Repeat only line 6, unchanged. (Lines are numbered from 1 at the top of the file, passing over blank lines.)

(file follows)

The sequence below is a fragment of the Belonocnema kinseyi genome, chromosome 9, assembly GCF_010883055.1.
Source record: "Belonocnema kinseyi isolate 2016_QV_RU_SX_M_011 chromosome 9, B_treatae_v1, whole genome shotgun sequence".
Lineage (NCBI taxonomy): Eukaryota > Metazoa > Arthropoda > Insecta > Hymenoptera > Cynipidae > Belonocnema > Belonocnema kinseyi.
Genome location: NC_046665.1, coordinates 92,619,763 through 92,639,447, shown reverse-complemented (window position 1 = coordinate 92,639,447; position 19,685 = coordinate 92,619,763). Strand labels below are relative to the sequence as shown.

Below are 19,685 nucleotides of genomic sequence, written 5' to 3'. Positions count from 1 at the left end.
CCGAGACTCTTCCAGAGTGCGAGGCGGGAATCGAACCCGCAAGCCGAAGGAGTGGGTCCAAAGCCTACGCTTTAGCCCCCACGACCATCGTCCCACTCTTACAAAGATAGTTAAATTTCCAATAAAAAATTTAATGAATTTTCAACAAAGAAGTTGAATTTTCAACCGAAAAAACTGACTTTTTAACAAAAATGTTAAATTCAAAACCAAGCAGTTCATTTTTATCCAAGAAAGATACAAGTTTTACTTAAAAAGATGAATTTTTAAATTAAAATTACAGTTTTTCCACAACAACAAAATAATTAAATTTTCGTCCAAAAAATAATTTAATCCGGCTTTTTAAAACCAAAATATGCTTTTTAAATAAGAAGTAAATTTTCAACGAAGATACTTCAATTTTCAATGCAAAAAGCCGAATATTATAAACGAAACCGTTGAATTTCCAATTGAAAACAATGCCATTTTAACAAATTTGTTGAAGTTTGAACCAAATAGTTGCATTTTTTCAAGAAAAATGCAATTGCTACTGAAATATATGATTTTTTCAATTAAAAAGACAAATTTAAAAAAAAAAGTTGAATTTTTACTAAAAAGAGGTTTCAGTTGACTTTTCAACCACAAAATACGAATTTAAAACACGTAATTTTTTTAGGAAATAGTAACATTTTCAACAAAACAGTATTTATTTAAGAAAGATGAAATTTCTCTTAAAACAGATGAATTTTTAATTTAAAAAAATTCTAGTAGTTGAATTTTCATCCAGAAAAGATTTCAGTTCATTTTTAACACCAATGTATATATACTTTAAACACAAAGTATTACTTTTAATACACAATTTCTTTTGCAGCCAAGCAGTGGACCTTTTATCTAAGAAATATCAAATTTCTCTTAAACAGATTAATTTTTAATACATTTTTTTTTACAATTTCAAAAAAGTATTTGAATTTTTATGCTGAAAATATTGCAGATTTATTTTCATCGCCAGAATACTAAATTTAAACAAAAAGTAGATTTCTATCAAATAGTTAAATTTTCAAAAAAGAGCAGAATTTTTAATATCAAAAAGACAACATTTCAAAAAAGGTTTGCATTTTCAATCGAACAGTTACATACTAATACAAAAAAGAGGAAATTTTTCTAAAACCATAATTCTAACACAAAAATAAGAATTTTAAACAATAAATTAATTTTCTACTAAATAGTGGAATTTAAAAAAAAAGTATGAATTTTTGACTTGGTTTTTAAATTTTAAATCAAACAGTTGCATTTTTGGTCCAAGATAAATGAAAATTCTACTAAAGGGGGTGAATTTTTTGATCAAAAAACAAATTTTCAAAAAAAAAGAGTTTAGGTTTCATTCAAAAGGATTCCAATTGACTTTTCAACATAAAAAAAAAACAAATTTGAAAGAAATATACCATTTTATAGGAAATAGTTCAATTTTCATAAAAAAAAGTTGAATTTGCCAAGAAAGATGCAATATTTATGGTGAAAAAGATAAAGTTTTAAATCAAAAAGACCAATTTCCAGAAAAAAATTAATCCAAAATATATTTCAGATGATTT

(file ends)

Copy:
CCGAGACTCTTCCAGAGTGCGAGGCGGGAATCGAACCCGCAAGCCGAAGGAGTGGGTCCAAAGCCTACGCTTTAGCCCCCACGACCATCGTCCCACTCTTACAAAGATAGTTAAATTTCCAATAAAAAATTTAATGAATTTTCAACAAAGAAGTTGAATTTTCAACCGAAAAAACTGACTTTTTAACAAAAATGTTAAATTCAAAACCAAGCAGTTCATTTTTATCCAAGAAAGATACAAGTTTTACTTAAAAAGATGAATTTTTAAATTAAAATTACAGTTTTTCCACAACAACAAAATAATTAAATTTTCGTCCAAAAAATAATTTAATCCGGCTTTTTAAAACCAAAATATGCTTTTTAAATAAGAAGTAAATTTTCAACGAAGATACTTCAATTTTCAATGCAAAAAGCCGAATATTATAAACGAAACCGTTGAATTTCCAATTGAAAACAATGCCATTTTAACAAATTTGTTGAAGTTTGAACCAAATAGTTGCATTTTTTCAAGAAAAATGCAATTGCTACTGAAATATATGATTTTTTCAATTAAAAAGACAAATTTAAAAAAAAAAGTTGAATTTTTACTAAAAAGAGGTTTCAGTTGACTTTTCAACCACAAAATACGAATTTAAAACACGTAATTTTTTTAGGAAATAGTAACATTTTCAACAAAACAGTATTTATTTAAGAAAGATGAAATTTCTCTTAAAACAGATGAATTTTTAATTTAAAAAAATTCTAGTAGTTGAATTTTCATCCAGAAAAGATTTCAGTTCATTTTTAACACCAATGTATATATACTTTAAACACAAAGTATTACTTTTAATACACAATTTCTTTTGCAGCCAAGCAGTGGACCTTTTATCTAAGAAATATCAAATTTCTCTTAAACAGATTAATTTTTAATACATTTTTTTTTACAATTTCAAAAAAGTATTTGAATTTTTATGCTGAAAATATTGCAGATTTATTTTCATCGCCAGAATACTAAATTTAAACAAAAAGTAGATTTCTATCAAATAGTTAAATTTTCAAAAAAGAGCAGAATTTTTAATATCAAAAAGACAACATTTCAAAAAAGGTTTGCATTTTCAATCGAACAGTTACATACTAATACAAAAAAGAGGAAATTTTTCTAAAACCATAATTCTAACACAAAAATAAGAATTTTAAACAATAAATTAATTTTCTACTAAATAGTGGAATTTAAAAAAAAAGTATGAATTTTTGACTTGGTTTTTAAATTTTAAATCAAACAGTTGCATTTTTGGTCCAAGATAAATGAAAATTCTACTAAAGGGGGTGAATTTTTTGATCAAAAAACAAATTTTCAAAAAAAAAGAGTTTAGGTTTCATTCAAAAGGATTCCAATTGACTTTTCAACATAAAAAAAAAACAAATTTGAAAGAAATATACCATTTTATAGGAAATAGTTCAATTTTCATAAAAAAAAGTTGAATTTGCCAAGAAAGATGCAATATTTATGGTGAAAAAGATAAAGTTTTAAATCAAAAAGACCAATTTCCAGAAAAAAATTAATCCAAAATATATTTCAGATGATTT